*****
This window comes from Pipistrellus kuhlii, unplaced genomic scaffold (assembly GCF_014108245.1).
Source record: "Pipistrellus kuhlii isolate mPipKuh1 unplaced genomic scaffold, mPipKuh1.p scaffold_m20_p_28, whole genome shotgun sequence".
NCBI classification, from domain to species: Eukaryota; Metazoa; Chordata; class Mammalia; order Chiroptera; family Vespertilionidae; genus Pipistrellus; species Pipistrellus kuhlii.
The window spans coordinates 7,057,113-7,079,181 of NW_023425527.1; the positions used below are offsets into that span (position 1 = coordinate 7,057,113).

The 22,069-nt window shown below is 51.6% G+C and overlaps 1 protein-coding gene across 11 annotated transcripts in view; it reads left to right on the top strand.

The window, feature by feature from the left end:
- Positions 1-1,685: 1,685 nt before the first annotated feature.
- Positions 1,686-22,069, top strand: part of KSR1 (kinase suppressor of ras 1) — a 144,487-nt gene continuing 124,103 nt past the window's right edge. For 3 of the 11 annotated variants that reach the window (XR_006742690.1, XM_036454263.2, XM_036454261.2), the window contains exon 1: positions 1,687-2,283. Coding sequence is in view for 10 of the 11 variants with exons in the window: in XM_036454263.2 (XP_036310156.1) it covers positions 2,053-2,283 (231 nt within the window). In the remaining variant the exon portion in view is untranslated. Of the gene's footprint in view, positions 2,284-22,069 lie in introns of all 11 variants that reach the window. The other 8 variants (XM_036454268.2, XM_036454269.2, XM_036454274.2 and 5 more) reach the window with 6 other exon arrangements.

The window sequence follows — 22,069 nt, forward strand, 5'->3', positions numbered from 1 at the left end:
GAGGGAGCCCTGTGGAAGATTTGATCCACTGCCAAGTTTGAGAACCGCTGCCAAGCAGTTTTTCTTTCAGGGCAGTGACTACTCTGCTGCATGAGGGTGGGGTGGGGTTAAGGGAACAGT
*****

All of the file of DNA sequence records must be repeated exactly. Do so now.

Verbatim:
This window comes from Pipistrellus kuhlii, unplaced genomic scaffold (assembly GCF_014108245.1).
Source record: "Pipistrellus kuhlii isolate mPipKuh1 unplaced genomic scaffold, mPipKuh1.p scaffold_m20_p_28, whole genome shotgun sequence".
NCBI classification, from domain to species: Eukaryota; Metazoa; Chordata; class Mammalia; order Chiroptera; family Vespertilionidae; genus Pipistrellus; species Pipistrellus kuhlii.
The window spans coordinates 7,057,113-7,079,181 of NW_023425527.1; the positions used below are offsets into that span (position 1 = coordinate 7,057,113).

The 22,069-nt window shown below is 51.6% G+C and overlaps 1 protein-coding gene across 11 annotated transcripts in view; it reads left to right on the top strand.

The window, feature by feature from the left end:
- Positions 1-1,685: 1,685 nt before the first annotated feature.
- Positions 1,686-22,069, top strand: part of KSR1 (kinase suppressor of ras 1) — a 144,487-nt gene continuing 124,103 nt past the window's right edge. For 3 of the 11 annotated variants that reach the window (XR_006742690.1, XM_036454263.2, XM_036454261.2), the window contains exon 1: positions 1,687-2,283. Coding sequence is in view for 10 of the 11 variants with exons in the window: in XM_036454263.2 (XP_036310156.1) it covers positions 2,053-2,283 (231 nt within the window). In the remaining variant the exon portion in view is untranslated. Of the gene's footprint in view, positions 2,284-22,069 lie in introns of all 11 variants that reach the window. The other 8 variants (XM_036454268.2, XM_036454269.2, XM_036454274.2 and 5 more) reach the window with 6 other exon arrangements.

The window sequence follows — 22,069 nt, forward strand, 5'->3', positions numbered from 1 at the left end:
GAGGGAGCCCTGTGGAAGATTTGATCCACTGCCAAGTTTGAGAACCGCTGCCAAGCAGTTTTTCTTTCAGGGCAGTGACTACTCTGCTGCATGAGGGTGGGGTGGGGTTAAGGGAACAGT